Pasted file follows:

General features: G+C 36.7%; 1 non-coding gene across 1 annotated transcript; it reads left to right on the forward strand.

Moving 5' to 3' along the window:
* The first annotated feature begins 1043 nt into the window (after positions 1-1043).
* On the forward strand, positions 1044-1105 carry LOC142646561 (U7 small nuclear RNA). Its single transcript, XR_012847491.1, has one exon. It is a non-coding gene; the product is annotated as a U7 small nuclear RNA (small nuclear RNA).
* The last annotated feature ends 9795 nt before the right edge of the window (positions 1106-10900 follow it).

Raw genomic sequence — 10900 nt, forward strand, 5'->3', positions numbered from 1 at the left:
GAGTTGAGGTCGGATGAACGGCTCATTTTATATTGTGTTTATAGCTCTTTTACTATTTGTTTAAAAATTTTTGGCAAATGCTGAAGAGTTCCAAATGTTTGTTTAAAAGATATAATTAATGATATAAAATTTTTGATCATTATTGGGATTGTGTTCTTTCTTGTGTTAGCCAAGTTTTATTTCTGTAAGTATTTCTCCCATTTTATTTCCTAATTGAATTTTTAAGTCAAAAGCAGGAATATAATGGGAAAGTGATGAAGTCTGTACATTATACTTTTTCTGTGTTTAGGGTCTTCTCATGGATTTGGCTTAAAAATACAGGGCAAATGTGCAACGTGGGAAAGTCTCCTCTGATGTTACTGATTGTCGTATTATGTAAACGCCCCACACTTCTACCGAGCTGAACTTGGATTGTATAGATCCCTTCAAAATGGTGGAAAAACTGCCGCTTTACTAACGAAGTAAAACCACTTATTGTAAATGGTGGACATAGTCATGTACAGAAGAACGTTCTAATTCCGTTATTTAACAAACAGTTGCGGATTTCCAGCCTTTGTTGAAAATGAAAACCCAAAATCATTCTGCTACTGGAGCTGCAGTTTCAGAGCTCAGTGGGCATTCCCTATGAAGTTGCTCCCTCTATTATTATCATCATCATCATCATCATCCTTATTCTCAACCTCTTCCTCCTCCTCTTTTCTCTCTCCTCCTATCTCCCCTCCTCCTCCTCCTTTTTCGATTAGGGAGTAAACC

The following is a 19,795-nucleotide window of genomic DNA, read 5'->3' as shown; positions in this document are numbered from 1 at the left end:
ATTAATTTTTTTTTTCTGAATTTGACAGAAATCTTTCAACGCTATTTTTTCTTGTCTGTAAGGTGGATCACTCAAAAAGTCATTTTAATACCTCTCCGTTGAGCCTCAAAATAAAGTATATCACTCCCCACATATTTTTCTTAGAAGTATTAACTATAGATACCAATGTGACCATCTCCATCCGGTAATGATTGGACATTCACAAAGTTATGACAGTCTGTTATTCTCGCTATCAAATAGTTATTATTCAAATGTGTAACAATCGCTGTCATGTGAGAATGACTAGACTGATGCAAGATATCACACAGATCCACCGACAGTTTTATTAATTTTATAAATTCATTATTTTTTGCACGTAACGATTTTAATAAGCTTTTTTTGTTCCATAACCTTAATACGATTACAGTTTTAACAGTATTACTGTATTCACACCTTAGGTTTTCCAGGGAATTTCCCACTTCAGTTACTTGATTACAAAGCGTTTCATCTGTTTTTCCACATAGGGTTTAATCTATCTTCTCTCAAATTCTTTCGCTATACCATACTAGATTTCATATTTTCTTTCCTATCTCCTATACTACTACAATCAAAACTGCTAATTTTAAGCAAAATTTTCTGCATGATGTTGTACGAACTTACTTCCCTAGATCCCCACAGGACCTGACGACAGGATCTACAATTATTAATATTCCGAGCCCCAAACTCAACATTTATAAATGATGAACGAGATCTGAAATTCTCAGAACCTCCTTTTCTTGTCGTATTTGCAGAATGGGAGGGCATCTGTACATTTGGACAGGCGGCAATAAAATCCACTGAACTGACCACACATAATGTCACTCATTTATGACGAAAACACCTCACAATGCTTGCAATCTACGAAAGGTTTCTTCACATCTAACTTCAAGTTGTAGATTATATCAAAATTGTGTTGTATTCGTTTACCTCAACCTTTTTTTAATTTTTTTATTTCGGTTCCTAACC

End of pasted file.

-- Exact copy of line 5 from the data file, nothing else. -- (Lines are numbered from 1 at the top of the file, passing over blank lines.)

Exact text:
* The last annotated feature ends 9795 nt before the right edge of the window (positions 1106-10900 follow it).